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Very interesting. <!-- /* Font Definitions */ @font-face {font-family:"Cambria Math"; panose-1:2 4 5 3 5 4 6 3 2 4; mso-font-charset:0; mso-generic-font-family:roman; mso-font-pitch:variable; mso-font-signature:-1610611985 1107304683 0 0 159 0;} @font-face {font-family:Calibri; panose-1:2 15 5 2 2 2 4 3 2 4; mso-font-charset:0; mso-generic-font-family:swiss; mso-font-pitch:variable; mso-font-signature:-1610611985 1073750139 0 0 159 0;} /* Style Definitions */ p.MsoNormal, li.MsoNormal, div.MsoNormal {mso-style-unhide:no; mso-style-qformat:yes; mso-style-parent:""; margin:0in; margin-bottom:.0001pt; mso-pagination:widow-orphan; font-size:12.0pt; font-family:"Arial","sans-serif"; mso-fareast-font-family:Calibri; mso-fareast-theme-font:minor-latin; mso-bidi-language:EN-US;} h1 {mso-style-priority:9; mso-style-unhide:no; mso-style-qformat:yes; mso-style-link:"Heading 1 Char"; mso-style-next:Normal; margin-top:12.0pt; margin-right:0in; margin-bottom:3.0pt; margin-left:0in; mso-pagination:widow-orphan; page-break-after:avoid; mso-outline-level:1; font-size:16.0pt; font-family:"Cambria","serif"; mso-ascii-font-family:Cambria; mso-ascii-theme-font:major-latin; mso-fareast-font-family:"Times New Roman"; mso-fareast-theme-font:major-fareast; mso-hansi-font-family:Cambria; mso-hansi-theme-font:major-latin; mso-font-kerning:16.0pt; mso-bidi-language:EN-US;} span.Heading1Char {mso-style-name:"Heading 1 Char"; mso-style-priority:9; mso-style-unhide:no; mso-style-locked:yes; mso-style-link:"Heading 1"; mso-ansi-font-size:16.0pt; mso-bidi-font-size:16.0pt; font-family:"Cambria","serif"; mso-ascii-font-family:Cambria; mso-ascii-theme-font:major-latin; mso-fareast-font-family:"Times New Roman"; mso-fareast-theme-font:major-fareast; mso-hansi-font-family:Cambria; mso-hansi-theme-font:major-latin; mso-font-kerning:16.0pt; font-weight:bold;} .MsoChpDefault {mso-style-type:export-only; mso-default-props:yes; font-size:12.0pt; mso-ansi-font-size:12.0pt; mso-bidi-font-size:12.0pt; mso-ascii-font-family:Arial; mso-fareast-font-family:Calibri; mso-fareast-theme-font:minor-latin; mso-hansi-font-family:Arial; mso-bidi-font-family:Arial; mso-bidi-language:EN-US;} .MsoPapDefault {mso-style-type:export-only; margin-bottom:10.0pt; line-height:115%;} @page Section1 {size:8.5in 11.0in; margin:1.0in 1.0in 1.0in 1.0in; mso-header-margin:.5in; mso-footer-margin:.5in; mso-paper-source:0;} div.Section1 {page:Section1;} --> to you too!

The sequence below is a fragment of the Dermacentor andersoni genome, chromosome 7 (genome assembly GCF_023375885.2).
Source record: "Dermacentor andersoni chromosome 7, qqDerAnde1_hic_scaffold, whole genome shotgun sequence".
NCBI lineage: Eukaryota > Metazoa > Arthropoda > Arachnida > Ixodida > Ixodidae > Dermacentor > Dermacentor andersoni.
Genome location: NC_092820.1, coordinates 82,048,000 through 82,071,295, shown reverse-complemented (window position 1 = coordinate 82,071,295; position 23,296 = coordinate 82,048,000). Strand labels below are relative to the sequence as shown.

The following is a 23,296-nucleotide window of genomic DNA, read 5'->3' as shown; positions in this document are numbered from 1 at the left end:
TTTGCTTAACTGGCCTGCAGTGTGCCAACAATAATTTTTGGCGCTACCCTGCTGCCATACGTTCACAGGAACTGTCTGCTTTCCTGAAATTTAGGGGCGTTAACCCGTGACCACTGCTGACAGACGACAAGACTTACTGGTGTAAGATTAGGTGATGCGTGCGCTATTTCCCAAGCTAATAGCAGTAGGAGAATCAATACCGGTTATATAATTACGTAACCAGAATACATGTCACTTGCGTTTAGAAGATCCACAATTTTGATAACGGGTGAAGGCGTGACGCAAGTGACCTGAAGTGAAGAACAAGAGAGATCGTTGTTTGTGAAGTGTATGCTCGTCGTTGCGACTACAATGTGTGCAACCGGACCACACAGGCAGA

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John, thank you for telling us about this decision!

It confirms a risk that many of us have explained to clients, and it's nice to have a quotable decision.

A follow-up question: Do we have any information on whether the practitioner's malpractice insurer paid (or committed to pay) the difference between the plan-promised benefits and the lower benefits that the employer says it intended?

Peter Gulia PC

Fiduciary Guidance Counsel

Philadelphia, Pennsylvania

215-732-1552

Peter@FiduciaryGuidanceCounsel.com

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Hi, Peter,

I did not see anything in the 37 page opinion of the 4th Circuit in Cross v Bragg about the liability of the actuary/drafter of the plan document, his malpractice carrier or the measure of damages payable. Because the actuary/drafter 'fell on his sword' and confessed his error as part of the ER's effort to get a scrivener's error "bye", I suppose that the measure of damages is all that remains to be settled there.

John Simmons

johnsimmonslaw@gmail.com

Note to Readers: For you, I'm a stranger posting on a bulletin board. Posts here should not be given the same weight as personalized advice from a professional who knows or can learn all the facts of your situation.

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I think that the court is probably wrong.

I would want to know what the Plan's SPD said during the time the documents were in error. And how many requests for actual plan document were received and plan documents provided to employees. In other words, did any employees actually rely on the wording of the plan documents or are they simply playing gotcha in hopes of getting something for nothing.

How many of the employees would even understand the difference in the language of a step rate plan and an integrated plan so that they could reasonably rely on it. It is most likely that all that was relied upon were the annual benefit statements which were done in the way intended.